When India’s second COVID-19 wave hit, it sent the nation reeling. Hospitals were overwhelmed. Vaccine exports were halted to accommodate those at home. People took to social media to beg for supplies of vital medical equipment such as medical oxygen amidst shortages. To consider the prospect of a third wave right now may seem to some as premature. But, according to the country’s chief scientific advisor, a third wave is inevitable.
Principal scientific advisor K. Vijay Raghavan issued the grim warning, as the country recorded on Thursday a world record in the number of COVID-19 deaths in a single day – 6,148 fatalities. The state of Bihar revised its own fatality statistics to accommodate the finding of 3,929 hitherto unreported deaths due to the novel coronavirus, following a missive from the Patna High Court.
The COVID-19 crisis in India has been compounded by the harsh reality that the country’s immunisation campaign, once forecast by Prime Minister Narendra Modi to be the world’s largest, has stalled. Modi recently announced free vaccinations for all over the age of eighteen and a more federalised approach to India’s inoculation campaign – a move experts welcomed. Nonetheless, the third wave is believed to be coming – and we must be prepared.
Arvind Subramanian, writing in The Indian Express, rightly points out that vaccines must be at the centre of the approach going forward. “On any realistic assumption about the supply of vaccines, India will face significant shortages over the next 6-12 months,” he writes. “That is unfortunately a sad and brutal reality. Still, allocating the limited vaccine supply in a rational, targeted way could help India save tens of thousands of lives and help prevent a deadly third wave.
“Currently, vaccine supply and allocation are chaos-ridden with multiple decision-makers, uncertainty about rules, contradictory messaging, etc, all of which only aggravate the underlying problem of vaccine scarcity. Centralisation or rather re-centralisation of the policy effort is a must as Naveen Patnaik, Chief Minister of Odisha, has recently proposed. And, as I have argued, vaccines should be free for all, regardless of where it is provided or received, and the costs must be borne by the Centre.” This rings close to what Prime Minister Modi subsequently announced.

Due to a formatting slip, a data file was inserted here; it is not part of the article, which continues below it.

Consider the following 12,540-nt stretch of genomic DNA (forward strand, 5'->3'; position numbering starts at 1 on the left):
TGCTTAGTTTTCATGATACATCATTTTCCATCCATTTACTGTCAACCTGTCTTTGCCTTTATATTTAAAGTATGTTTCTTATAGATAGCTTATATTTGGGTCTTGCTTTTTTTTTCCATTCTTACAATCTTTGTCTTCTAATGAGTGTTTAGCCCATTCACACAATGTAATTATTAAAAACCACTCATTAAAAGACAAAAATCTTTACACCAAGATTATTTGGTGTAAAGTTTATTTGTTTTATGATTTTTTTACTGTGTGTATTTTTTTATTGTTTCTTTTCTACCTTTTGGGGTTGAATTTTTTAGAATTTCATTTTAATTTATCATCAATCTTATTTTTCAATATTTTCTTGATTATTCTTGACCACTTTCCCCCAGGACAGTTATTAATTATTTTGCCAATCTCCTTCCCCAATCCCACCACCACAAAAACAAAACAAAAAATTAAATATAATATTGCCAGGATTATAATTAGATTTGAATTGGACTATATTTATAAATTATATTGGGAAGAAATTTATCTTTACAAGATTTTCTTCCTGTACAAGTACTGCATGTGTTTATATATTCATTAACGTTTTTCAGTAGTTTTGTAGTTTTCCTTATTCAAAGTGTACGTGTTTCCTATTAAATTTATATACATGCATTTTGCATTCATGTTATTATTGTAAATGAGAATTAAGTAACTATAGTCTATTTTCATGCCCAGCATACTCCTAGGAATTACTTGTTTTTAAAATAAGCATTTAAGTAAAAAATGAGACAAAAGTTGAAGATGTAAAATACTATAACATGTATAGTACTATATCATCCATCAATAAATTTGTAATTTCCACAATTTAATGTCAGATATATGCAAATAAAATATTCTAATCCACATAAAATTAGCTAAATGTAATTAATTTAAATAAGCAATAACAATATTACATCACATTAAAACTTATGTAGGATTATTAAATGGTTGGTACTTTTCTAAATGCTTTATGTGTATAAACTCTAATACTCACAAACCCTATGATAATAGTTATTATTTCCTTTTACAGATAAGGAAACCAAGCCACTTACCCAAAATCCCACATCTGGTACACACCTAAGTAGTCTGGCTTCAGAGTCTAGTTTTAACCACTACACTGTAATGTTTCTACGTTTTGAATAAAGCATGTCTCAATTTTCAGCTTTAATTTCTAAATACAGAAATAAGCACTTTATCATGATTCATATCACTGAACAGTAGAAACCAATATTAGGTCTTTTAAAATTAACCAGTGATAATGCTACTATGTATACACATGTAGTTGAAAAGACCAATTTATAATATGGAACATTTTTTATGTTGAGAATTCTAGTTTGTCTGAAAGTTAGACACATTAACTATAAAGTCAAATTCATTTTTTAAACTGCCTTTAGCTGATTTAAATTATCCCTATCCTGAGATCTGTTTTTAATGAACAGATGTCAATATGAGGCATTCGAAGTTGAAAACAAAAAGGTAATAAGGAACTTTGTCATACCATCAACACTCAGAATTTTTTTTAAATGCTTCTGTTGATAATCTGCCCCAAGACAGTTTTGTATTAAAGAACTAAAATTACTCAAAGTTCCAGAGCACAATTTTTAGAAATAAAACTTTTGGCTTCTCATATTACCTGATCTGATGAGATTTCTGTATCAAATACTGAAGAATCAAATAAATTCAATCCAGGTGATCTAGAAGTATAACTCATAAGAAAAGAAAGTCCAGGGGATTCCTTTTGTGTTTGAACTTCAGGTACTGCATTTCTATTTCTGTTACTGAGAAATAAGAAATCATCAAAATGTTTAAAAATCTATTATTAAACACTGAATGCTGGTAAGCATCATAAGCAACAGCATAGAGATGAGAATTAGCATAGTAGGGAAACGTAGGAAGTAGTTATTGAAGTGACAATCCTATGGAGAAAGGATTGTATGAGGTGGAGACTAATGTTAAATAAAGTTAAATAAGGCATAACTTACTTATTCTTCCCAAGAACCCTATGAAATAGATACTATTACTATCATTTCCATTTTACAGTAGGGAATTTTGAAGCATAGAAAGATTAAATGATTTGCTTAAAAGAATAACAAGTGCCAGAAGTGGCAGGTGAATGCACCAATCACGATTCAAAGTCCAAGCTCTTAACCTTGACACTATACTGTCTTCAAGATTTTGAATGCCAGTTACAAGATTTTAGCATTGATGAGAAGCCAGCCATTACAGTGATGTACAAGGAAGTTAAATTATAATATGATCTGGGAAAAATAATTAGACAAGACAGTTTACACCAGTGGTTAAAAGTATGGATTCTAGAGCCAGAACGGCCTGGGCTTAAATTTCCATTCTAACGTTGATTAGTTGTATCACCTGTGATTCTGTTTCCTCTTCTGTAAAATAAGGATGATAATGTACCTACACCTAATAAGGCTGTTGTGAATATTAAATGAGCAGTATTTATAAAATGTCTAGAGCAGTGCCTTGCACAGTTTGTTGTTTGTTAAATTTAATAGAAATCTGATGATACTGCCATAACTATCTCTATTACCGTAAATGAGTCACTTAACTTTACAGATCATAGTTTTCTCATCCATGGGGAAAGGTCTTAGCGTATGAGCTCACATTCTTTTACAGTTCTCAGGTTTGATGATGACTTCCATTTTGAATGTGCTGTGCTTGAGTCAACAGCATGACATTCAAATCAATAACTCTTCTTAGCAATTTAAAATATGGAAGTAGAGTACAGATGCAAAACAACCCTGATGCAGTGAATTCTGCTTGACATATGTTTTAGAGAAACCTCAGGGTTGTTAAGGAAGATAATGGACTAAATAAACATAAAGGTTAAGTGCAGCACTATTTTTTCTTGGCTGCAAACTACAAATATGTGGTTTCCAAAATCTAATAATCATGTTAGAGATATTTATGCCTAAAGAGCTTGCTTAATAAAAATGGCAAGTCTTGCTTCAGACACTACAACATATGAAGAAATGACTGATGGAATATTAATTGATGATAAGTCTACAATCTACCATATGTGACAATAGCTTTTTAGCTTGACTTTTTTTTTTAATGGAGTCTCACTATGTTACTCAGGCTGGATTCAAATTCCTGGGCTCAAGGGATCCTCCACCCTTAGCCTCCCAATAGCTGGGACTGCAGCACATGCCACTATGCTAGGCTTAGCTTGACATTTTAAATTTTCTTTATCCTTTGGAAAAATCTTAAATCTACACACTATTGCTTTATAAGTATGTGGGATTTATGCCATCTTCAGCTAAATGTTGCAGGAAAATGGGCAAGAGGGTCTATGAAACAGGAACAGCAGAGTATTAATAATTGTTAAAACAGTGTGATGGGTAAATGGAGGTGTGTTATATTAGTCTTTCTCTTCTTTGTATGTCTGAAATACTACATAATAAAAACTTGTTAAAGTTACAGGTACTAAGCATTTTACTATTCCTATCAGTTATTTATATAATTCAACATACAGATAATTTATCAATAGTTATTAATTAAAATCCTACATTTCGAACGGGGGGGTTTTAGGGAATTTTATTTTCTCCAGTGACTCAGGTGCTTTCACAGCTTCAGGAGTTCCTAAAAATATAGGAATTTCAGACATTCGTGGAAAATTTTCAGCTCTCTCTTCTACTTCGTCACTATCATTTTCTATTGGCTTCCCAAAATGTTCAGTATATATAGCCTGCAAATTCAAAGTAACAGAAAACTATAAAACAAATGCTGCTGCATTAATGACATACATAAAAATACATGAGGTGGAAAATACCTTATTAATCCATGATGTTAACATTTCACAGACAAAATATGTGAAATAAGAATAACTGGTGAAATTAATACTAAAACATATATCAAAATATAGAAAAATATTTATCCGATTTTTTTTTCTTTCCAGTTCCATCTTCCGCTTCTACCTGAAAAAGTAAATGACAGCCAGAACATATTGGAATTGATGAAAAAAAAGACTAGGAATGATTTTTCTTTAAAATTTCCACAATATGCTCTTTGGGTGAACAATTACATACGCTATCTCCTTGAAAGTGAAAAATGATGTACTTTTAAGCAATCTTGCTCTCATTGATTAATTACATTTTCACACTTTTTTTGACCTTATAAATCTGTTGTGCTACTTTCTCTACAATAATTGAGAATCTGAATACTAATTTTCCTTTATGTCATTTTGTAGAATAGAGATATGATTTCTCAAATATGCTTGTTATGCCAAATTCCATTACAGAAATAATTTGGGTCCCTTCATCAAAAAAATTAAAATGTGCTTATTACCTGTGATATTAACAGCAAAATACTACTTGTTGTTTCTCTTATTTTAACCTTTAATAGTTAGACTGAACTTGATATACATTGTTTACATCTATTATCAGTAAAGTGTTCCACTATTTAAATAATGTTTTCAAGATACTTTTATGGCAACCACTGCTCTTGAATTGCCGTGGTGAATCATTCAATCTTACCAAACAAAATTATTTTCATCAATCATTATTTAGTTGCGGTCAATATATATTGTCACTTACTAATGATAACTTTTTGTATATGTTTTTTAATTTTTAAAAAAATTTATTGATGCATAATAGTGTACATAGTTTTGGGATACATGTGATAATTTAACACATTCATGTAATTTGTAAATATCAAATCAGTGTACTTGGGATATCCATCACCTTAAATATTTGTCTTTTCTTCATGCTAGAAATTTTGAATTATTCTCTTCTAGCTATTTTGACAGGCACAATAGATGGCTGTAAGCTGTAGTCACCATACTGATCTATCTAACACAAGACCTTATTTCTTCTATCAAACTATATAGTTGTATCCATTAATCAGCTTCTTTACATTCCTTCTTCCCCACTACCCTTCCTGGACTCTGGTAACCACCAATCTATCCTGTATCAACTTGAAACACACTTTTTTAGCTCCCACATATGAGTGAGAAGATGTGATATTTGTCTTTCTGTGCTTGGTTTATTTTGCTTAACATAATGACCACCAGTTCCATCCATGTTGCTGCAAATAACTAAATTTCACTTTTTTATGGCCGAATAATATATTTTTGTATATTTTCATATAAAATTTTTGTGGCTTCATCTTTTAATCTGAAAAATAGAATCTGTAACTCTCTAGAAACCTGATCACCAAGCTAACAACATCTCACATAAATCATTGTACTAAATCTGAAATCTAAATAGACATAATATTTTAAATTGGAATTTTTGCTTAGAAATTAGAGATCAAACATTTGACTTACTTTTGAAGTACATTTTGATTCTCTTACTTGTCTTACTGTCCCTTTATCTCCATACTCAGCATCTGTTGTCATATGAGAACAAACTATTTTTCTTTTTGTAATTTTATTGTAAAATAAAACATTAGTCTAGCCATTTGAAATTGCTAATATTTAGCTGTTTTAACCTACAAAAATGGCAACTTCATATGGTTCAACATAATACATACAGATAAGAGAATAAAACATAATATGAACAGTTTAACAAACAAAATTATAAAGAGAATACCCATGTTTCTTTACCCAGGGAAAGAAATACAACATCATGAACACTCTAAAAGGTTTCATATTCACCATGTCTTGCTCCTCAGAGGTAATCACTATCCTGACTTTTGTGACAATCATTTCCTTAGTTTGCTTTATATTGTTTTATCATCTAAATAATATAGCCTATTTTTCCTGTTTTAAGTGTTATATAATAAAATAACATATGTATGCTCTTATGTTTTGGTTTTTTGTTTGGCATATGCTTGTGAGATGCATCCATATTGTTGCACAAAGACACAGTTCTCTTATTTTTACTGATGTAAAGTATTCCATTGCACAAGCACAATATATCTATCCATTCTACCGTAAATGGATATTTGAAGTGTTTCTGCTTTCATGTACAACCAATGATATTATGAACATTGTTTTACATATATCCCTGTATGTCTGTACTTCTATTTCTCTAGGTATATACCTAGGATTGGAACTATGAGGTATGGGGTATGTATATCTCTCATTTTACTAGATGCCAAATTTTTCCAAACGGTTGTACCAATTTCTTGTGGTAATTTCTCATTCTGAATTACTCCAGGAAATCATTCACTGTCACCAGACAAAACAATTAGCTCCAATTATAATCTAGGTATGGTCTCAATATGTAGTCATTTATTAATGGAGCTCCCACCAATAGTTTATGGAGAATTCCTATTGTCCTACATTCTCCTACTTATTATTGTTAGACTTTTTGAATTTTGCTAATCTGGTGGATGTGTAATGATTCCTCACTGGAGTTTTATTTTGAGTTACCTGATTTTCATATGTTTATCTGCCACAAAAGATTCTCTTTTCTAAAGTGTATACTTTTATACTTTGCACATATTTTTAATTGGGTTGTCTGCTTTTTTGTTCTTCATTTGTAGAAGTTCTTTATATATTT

The second wave is, as Subramanian points out, “receding.” Nonetheless, complacency is a luxury we cannot afford. The State Bank of India (SBI) issued a report earlier this month, warning the third wave portends to be as vicious as the second – one which took the country by storm and shocked the world. Nonetheless, the SBI said, the damage can be mitigated.
“If we are better prepared, the decline in serious case rate (patients that require oxygen, intensive care unit beds, etc) will lead to fewer deaths,” the SBI states. “We find that if serious cases decline from twenty percent to five percent (due to better health infrastructure and rigorous vaccination) in the third wave, the number of deaths in the third wave could significantly reduce to 40,000, as compared to the current deaths of more than 0.17 million.”
The lesson of COVID-19 has been, for many nations, that we neglect healthcare infrastructure at our peril. To felicitate our healthcare workers is one thing – but to effect meaningful, rational change and adequately fund and resource those to whom we entrust our lives and/or the lives of those we love is quite another. India has long languished under the crushing weight of inadequacies, inconsistencies, and inequities in its healthcare system. COVID-19 must be the black swan event to change how we perceive our healthcare delivery systems and work towards a sustainable, well-funded, and well-functioning apparatus which delivers on the universal right that is health for all.